North Country (2005)
Critic Consensus: Though sometimes melodramatic and formulaic, North Country is nonetheless a rousing, powerful story of courage and humanity.
|Rating:||R (for sequences involving sexual harassment including violence and dialogue, and for language)|
|Directed By:||Niki Caro|
|Written By:||Clara Bingham, Laura Leedy, Michael Seitzman|
|In Theaters:||Oct 21, 2005 Wide|
|On DVD:||Feb 21, 2006|
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as Josey Aimes
as Karen Aimes
as Sammy Aimes
as Bill White
as Bobby Sharp
as Hank Aimes
as Alice Aimes
as Don Pearson
as Big Betty
as Karen Aimes
as Leslie Conlin
as Young Josey
as Judge Halsted
as Arlen Pavich
as Ricky Sennett
as Young Bobby
as Earl Slangley
as Young Male Doctor
as Young Male Doctor
as Good Guy
as Porta Guy No. 1
as Guy No. 2
as Guy No. 3
as Mac's Buddy
as Real Estate Agent
as Number 3
as Bobby's Wife
as Stacey's Mom
as Gray Suchett
as Union Member No. 1
as Union Member No. 2
as Union Member No. 3
as Union Member No. 4
as Semen Man
as Semen Man
as Larynx Nurse
as Tom Motel Clerk
as Kay Stollman
as Sally Bullavina
as Burly Miner
as Digger Driver
as Union Rep No. 1
as Pete Union Rep
as Bailiff No. 1
as Bailiff No. 2
News & Interviews for North Country
Critic Reviews for North Country
issue movie that blatantly examines power and sexual harassment in the workplace
North Country is the unfortunately overly-dramatized Hollywood version of a story that has a chance at being truly important and even uplifting, but thanks to extreme heavy-handedness, ends up being mostly shrill instead.
So "inspirational" it should mate with Cinderella Man and give birth to a litter of baby Oscars
The road to cinematic hell is paved with this sort of banal effort borne of bland good expectations.
Would have you believe it's no more complex than a playground quarrel between boys, girls, and cooties.
Audience Reviews for North Country
A female mine worker faces brutal sexual harassment and leads the way for the first U.S. class action lawsuit in such a case.
Bill Maher issued a "New Rule" when this film first came out: "New rule: Charlize Theron must be hot again." This was as he showed a picture of Theron covered in grime, a still from North Country. Isn't it ironic that she would still be seen as a sex symbol in a film that discourages seeing women as sex symbols? Such jokes - and they are not just jokes - constitute the cultural problem at the center of this slow-paced but compelling drama.
The performances by Theron and Frances McDormand are fantastic, each actress able to embody both natural femininity and the masculine mask they must put on in order to function in the mine. The most compelling scene in the film is provided by Richard Jenkins, who must defend his daughter against the screaming taunts of his co-workers.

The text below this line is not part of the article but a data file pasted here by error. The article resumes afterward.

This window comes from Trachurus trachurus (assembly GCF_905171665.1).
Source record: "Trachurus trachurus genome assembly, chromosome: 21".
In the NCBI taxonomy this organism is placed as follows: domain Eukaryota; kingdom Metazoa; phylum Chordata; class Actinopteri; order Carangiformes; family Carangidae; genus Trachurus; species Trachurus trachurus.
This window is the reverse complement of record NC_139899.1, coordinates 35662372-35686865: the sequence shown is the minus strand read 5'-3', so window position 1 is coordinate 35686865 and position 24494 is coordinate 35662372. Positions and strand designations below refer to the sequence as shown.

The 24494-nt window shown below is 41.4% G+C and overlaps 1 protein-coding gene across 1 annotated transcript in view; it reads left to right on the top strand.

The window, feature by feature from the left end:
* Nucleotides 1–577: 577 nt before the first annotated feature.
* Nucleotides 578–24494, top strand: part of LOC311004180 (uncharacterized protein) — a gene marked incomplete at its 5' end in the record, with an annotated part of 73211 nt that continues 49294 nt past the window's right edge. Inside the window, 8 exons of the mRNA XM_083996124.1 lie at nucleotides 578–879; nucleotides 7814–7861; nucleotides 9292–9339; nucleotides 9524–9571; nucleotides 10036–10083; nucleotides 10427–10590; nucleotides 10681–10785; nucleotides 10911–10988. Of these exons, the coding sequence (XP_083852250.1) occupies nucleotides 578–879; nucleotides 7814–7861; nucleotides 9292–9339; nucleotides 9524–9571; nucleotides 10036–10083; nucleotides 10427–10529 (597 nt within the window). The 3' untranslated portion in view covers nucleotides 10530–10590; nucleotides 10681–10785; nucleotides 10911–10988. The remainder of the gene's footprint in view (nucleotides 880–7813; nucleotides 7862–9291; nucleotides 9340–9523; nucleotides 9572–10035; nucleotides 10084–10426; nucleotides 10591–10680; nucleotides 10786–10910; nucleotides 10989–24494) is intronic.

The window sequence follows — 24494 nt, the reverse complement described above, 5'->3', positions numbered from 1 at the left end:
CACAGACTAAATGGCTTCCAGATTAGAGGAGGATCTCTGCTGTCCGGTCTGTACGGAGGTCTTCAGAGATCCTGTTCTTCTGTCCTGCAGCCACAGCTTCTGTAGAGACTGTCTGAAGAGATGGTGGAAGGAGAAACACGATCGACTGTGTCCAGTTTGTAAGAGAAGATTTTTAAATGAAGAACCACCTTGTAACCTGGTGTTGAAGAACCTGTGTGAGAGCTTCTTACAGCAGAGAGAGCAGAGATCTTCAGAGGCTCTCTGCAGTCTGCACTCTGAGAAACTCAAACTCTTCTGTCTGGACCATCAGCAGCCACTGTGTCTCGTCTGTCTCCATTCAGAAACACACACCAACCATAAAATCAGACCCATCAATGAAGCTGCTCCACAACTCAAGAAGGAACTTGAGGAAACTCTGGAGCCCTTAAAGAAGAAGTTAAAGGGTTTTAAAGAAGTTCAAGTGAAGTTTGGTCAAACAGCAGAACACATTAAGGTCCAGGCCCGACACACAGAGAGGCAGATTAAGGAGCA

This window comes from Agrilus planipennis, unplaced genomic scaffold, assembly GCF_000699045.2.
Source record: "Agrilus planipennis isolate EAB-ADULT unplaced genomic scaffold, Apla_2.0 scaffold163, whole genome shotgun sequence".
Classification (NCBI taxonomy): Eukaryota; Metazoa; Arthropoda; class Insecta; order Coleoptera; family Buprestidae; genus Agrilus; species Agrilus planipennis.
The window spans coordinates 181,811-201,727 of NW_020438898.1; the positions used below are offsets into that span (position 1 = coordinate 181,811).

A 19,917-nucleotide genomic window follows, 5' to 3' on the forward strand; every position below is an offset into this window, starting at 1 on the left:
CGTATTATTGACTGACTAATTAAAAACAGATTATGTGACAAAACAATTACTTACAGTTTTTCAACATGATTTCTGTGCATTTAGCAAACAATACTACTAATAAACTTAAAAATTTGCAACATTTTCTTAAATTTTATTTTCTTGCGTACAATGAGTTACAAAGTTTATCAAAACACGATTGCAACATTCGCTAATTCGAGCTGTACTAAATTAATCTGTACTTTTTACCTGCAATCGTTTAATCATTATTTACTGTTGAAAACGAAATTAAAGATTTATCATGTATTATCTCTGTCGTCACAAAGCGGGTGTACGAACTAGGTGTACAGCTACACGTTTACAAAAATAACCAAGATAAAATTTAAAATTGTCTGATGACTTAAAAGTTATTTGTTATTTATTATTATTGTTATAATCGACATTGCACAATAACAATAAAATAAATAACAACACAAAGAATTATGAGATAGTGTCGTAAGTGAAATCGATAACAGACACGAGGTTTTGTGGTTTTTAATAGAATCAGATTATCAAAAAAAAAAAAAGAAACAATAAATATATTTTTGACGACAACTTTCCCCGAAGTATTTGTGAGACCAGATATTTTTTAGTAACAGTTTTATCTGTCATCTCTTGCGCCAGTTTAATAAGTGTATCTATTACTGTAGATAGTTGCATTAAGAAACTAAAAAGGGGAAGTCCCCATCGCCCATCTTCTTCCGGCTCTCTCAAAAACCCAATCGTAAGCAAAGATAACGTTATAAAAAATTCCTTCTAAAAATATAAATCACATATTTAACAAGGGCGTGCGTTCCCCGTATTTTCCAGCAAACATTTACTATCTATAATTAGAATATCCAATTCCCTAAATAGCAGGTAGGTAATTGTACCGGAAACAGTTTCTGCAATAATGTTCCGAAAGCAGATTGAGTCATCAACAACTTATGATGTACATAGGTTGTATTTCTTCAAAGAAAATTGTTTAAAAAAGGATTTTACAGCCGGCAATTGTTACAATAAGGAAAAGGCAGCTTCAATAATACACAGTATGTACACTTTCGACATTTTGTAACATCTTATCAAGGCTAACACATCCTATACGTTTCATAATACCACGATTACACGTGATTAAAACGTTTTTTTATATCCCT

But there are issues with the film. First, it delves into a few cliches along the way, including the climactic courtroom revelation, which I won't give away; suffice it to say that you won't be surprised. Second, on two occasions, the first being the Richard Jenkins scene and the second the very existence of the Woody Harrelson character, men are required to give women a voice. It seems as though the film is so self-conscious about not demonizing men that it contradicted its point by portraying men as necessary for female political and social action.
Overall, North Country starkly presents a serious cultural problem that, though set in 1989, certainly resonates today.
North Country is a terrific drama film about the first sexual harassment law suit. A harsh story the treatment of women in the Minnesota Mines. Charlize Theron gives one of the best performances of career in North Country as Josey Aimes who takes a job at a local mine and witnesses first hand the harrasment by male workers. She goes on to sue the Company and therefore make history by filling the first sexual harrasment lawsuit. Every actor gives his all in this film, and everyone gives terrific performances. North Country is a solid Drama film that shouldn't be missed.
The true story of a female mine worker of the 70s who fought for sexual harassment laws and equality at her working place. The cast is excellent down to the smallest roles and the film's biggest asset. The direction and pace are a bit slow at times but the movie manages to keep you interested throughout anyway. There are a few scenes of brilliance, especially the ending in court is good or when Lori's father finally decides to take his daughter's side. The emphasis of the court scenes is a bit too much centered on proving that Lori was no promiscuous woman, though. It's sad enough that a question like that would matter in a case about sexual harassment, but why make it one of the main points of the film? Thankfully, this often very bleak movie gives a ray of hope in the end. Worth seeing.
North Country Quotes
|Bill White:||What's it going to be this time yellow or red? Yellow or red? YELLOW OR RED?|
|Bobby Sharp:||What was I supposed to do?|
|Bill White:||Rangers are hard as steel, huh? Not this one. This one is made of butter.|
|Glory Dodge:||Before your law firm hired you did they put your feet up in the air and look in your insides?|
|Kyle Dodge:||This is Glory. She worked at Pearsons. She wants to say 'My name is Glory Dodge, and I'm not f**king dead yet. I stand with Josey.'|
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